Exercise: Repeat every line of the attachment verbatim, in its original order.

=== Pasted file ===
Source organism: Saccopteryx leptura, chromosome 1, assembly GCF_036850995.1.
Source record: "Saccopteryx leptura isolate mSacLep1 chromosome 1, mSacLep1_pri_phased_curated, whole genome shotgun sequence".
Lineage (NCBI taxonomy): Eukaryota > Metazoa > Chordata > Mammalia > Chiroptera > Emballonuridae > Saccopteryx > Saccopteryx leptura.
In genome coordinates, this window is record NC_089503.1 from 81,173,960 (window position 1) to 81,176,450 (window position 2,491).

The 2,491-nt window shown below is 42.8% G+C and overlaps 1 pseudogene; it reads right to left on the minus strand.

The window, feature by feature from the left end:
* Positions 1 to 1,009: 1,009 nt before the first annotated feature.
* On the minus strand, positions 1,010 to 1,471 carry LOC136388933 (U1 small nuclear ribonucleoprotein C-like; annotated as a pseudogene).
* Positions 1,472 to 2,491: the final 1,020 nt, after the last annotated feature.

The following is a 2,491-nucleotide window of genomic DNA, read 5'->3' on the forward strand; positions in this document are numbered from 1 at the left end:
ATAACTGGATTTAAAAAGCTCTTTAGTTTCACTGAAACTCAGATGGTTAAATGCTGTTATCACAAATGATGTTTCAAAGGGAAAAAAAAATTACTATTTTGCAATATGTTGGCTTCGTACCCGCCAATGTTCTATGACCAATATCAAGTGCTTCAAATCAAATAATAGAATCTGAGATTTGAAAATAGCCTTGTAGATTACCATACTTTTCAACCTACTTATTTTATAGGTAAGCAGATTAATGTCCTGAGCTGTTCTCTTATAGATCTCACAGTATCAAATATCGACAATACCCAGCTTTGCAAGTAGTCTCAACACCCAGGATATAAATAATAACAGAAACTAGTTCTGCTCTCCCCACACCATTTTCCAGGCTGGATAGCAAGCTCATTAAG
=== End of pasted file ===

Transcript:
Source organism: Saccopteryx leptura, chromosome 1, assembly GCF_036850995.1.
Source record: "Saccopteryx leptura isolate mSacLep1 chromosome 1, mSacLep1_pri_phased_curated, whole genome shotgun sequence".
Lineage (NCBI taxonomy): Eukaryota > Metazoa > Chordata > Mammalia > Chiroptera > Emballonuridae > Saccopteryx > Saccopteryx leptura.
In genome coordinates, this window is record NC_089503.1 from 81,173,960 (window position 1) to 81,176,450 (window position 2,491).

The 2,491-nt window shown below is 42.8% G+C and overlaps 1 pseudogene; it reads right to left on the minus strand.

The window, feature by feature from the left end:
* Positions 1 to 1,009: 1,009 nt before the first annotated feature.
* On the minus strand, positions 1,010 to 1,471 carry LOC136388933 (U1 small nuclear ribonucleoprotein C-like; annotated as a pseudogene).
* Positions 1,472 to 2,491: the final 1,020 nt, after the last annotated feature.

The following is a 2,491-nucleotide window of genomic DNA, read 5'->3' on the forward strand; positions in this document are numbered from 1 at the left end:
ATAACTGGATTTAAAAAGCTCTTTAGTTTCACTGAAACTCAGATGGTTAAATGCTGTTATCACAAATGATGTTTCAAAGGGAAAAAAAAATTACTATTTTGCAATATGTTGGCTTCGTACCCGCCAATGTTCTATGACCAATATCAAGTGCTTCAAATCAAATAATAGAATCTGAGATTTGAAAATAGCCTTGTAGATTACCATACTTTTCAACCTACTTATTTTATAGGTAAGCAGATTAATGTCCTGAGCTGTTCTCTTATAGATCTCACAGTATCAAATATCGACAATACCCAGCTTTGCAAGTAGTCTCAACACCCAGGATATAAATAATAACAGAAACTAGTTCTGCTCTCCCCACACCATTTTCCAGGCTGGATAGCAAGCTCATTAAG